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|Author||: Carole Radziwill|
|Editor||: Simon and Schuster|
The author traces her life and marriage to Anthony Radziwill, President Kennedy's nephew, in an account that describes her work as a journalist, her friendship with JFK, Jr., and his wife, and her husband's struggle with terminal cancer.
|Author||: Steve Leder|
The national bestseller From the author of the bestselling More Beautiful Than Before comes an inspiring book about loss based on his most popular sermon. As the senior rabbi of one of the largest synagogues in the world, Steve Leder has learned over and over again the many ways death teaches us how to live and love more deeply by showing us not only what is gone but also the beauty of what remains. This inspiring and comforting book takes us on a journey through the experience of loss that is fundamental to everyone. Yet even after having sat beside thousands of deathbeds, Steve Leder the rabbi was not fully prepared for the loss of his own father. It was only then that Steve Leder the son truly learned how loss makes life beautiful by giving it meaning and touching us with love that we had not felt before. Enriched by Rabbi Leder's irreverence, vulnerability, and wicked sense of humor, this heartfelt narrative is filled with laughter and tears, the wisdom of millennia and modernity, and, most of all, an unfolding of the profound and simple truth that in loss we gain more than we ever imagined.
|Author||: Helene Dunbar|
|Editor||: North Star Editions, Inc.|
After a terrible accident, Cal Ryan loses his promising baseball career and Lizzie, one of his best friends. Everyone expects him to pick up the pieces and move on, but all that remains for Cal is an overwhelming sense that her death was his fault. Cal thought he could overcome any obstacle. But grief might be the one exception.
|Author||: Christa Wolf|
|Editor||: University of Chicago Press|
What Remains collects Christa Wolf's short fiction, from early work in the sixties to the widely debated title story, first published in Germany in 1990. Addressing a wide range of topics, from sexual politics to the nature of memory, these powerful and often very personal stories offer a fascinating introduction to Wolf's work. What Remains and Other Stories . . . is clear and farsighted. The eight heartfelt stories in the book show why she has been respected as a serious author since her 1968 novel, The Quest for Christa T. . . . Wolf uses her own experiences and observations to create universal themes about the controls upon human freedom.—Herbert Mitgang, New York Times Christa Wolf has set herself nothing less than the task of exploring what it is to be a conscious human being alive in a moment of history.—Mary Gordon, New York Times Book Review The simultaneous publication of these two volumes offers readers here a generous sampling of the short fiction, speeches and essays that Wolf has produced over the last three decades.—Mark Harman, Boston Globe
|Author||: Livia Bitton-Jackson|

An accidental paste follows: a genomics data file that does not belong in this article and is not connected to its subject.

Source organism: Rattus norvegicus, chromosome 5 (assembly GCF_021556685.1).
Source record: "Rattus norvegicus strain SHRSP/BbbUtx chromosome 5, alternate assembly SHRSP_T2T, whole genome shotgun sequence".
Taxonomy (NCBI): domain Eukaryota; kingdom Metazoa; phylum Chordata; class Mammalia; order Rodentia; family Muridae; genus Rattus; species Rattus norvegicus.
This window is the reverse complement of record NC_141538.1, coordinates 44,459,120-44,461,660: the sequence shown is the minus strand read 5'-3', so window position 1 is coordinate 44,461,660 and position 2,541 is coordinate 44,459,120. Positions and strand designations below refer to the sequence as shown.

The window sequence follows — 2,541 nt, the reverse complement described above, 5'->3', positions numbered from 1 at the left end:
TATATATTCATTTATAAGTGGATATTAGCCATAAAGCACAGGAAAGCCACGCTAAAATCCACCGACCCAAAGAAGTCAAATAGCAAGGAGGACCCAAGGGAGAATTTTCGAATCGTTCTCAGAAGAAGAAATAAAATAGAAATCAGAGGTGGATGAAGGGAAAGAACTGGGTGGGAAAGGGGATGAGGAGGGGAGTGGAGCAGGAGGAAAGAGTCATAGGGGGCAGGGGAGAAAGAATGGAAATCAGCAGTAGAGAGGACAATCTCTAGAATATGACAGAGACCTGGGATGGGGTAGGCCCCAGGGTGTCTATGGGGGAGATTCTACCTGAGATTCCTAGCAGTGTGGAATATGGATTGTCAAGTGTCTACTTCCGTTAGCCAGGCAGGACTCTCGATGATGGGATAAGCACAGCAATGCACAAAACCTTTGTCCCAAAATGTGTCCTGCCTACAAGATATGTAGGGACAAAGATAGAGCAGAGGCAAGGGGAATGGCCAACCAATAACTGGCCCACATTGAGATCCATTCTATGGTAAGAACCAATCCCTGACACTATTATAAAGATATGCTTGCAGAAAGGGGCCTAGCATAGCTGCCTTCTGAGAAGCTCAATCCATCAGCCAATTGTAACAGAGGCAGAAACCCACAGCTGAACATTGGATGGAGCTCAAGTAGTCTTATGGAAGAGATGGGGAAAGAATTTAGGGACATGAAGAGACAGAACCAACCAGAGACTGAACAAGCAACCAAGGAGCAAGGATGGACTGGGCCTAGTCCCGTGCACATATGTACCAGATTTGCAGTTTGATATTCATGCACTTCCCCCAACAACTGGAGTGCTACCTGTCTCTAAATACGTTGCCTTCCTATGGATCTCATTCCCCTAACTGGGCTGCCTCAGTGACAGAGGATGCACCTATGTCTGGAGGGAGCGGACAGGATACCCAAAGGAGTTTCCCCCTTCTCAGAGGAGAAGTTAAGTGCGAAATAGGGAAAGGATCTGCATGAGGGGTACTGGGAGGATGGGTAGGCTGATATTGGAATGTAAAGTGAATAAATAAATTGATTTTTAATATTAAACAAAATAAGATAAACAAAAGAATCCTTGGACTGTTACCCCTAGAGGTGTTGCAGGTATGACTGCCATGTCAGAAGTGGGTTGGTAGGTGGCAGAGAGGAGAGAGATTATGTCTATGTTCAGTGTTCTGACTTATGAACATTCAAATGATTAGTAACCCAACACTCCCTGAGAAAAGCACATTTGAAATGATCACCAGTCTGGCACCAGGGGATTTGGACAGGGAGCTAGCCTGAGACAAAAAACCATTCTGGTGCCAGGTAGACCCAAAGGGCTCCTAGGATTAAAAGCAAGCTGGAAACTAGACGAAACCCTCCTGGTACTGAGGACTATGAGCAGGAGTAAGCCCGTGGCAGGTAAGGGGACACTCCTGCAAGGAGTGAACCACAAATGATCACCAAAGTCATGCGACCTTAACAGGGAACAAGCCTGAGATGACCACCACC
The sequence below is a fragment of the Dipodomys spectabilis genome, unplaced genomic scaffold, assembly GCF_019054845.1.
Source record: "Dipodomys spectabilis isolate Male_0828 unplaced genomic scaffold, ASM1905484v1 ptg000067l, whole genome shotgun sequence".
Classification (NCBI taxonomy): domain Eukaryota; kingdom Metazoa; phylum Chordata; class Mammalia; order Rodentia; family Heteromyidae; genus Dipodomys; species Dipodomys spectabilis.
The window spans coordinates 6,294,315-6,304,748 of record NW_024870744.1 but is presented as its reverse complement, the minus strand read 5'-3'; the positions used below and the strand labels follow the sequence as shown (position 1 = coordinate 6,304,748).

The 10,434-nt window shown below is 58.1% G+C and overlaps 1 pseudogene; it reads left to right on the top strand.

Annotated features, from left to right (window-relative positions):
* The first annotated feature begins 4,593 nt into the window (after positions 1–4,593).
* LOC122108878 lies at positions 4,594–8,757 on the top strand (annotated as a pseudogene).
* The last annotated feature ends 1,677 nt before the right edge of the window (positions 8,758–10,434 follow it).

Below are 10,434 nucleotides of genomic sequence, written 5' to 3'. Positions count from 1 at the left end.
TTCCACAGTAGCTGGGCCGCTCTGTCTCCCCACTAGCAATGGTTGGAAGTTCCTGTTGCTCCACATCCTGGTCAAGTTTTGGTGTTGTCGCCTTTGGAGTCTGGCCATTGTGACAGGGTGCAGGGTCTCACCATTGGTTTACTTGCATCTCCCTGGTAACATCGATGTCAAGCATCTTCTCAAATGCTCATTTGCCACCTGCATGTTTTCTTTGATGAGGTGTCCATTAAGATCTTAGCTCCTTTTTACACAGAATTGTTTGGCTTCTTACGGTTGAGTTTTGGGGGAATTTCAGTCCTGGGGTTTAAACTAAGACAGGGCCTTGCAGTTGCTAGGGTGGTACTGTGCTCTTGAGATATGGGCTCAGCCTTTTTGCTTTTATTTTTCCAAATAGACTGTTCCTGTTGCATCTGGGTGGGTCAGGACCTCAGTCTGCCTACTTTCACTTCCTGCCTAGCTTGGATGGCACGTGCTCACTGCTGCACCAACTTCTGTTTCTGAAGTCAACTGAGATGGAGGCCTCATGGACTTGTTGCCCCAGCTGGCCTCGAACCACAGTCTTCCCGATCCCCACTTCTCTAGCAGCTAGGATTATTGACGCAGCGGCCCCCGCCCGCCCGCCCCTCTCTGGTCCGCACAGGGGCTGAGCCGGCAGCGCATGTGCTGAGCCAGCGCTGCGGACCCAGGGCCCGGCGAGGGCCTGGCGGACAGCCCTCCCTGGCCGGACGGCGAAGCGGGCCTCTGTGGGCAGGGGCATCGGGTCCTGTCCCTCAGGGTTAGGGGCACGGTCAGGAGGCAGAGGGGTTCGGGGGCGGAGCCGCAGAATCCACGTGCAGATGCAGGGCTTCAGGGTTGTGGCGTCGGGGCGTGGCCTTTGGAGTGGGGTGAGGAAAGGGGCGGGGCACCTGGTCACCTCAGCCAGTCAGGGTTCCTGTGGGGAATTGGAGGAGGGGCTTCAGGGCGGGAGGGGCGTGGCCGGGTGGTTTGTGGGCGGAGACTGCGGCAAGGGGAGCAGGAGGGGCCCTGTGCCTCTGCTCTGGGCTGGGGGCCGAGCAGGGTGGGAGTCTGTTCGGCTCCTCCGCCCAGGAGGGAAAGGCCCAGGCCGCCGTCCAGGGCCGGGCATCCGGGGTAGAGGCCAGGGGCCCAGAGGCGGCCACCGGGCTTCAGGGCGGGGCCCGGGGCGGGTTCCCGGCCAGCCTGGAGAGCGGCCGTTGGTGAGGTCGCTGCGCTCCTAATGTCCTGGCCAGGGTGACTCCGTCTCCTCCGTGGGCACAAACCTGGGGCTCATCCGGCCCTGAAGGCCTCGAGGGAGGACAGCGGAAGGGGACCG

|Editor||: Rowman & Littlefield|
A Holocaust survivor's moving account of her return to Europe to disinter her ancestors for reburial in the Holy Land.
|Author||: Dora Osborne|
|Editor||: Camden House (NY)|
A study of the archival turn in contemporary German memory culture, drawing on recent memorials, documentaries, and prose narratives that engage with the material legacy of National Socialism and the Holocaust.
|Author||: Sarah E. Wagner|
|Editor||: Harvard University Press|
Nearly 1,600 Americans who took part in the Vietnam War are still missing and presumed dead. Sarah Wagner tells the stories of those who mourn and continue to search for them. Today’s forensic science can identify remains from mere traces, raising expectations for repatriation and forcing a new reckoning with the toll of America’s most fraught war.
|Author||: Jonathan Bach|
|Editor||: Columbia University Press|
What happens when an entire modern state's material culture becomes abruptly obsolete? How do ordinary people encounter what remains? In this ethnography, Jonathan Bach examines the afterlife of East Germany following the fall of the Berlin Wall, as things and places from that vanished socialist past continue to circulate and shape the politics of memory. What Remains traces the unsettling effects of these unmoored artifacts on the German present, arguing for a rethinking of the role of the everyday as a site of reckoning with difficult pasts. Bach juxtaposes four sites where the stakes of the everyday appear: products commodified as nostalgia, amateur museums dedicated to collecting everyday life under socialism, the "people's palace" that captured the national imagination through its destruction, and the feared and fetishized Berlin Wall. Moving from the local, the intimate, and the small to the national, the impersonal, and the large, this book's interpenetrating chapters show the unexpected social and political force of the ordinary in the production of memory. What Remains offers a unique vantage point on the workings of the everyday in situations of radical discontinuity, contributing to new understandings of postsocialism and the intricate intersection of material remains and memory.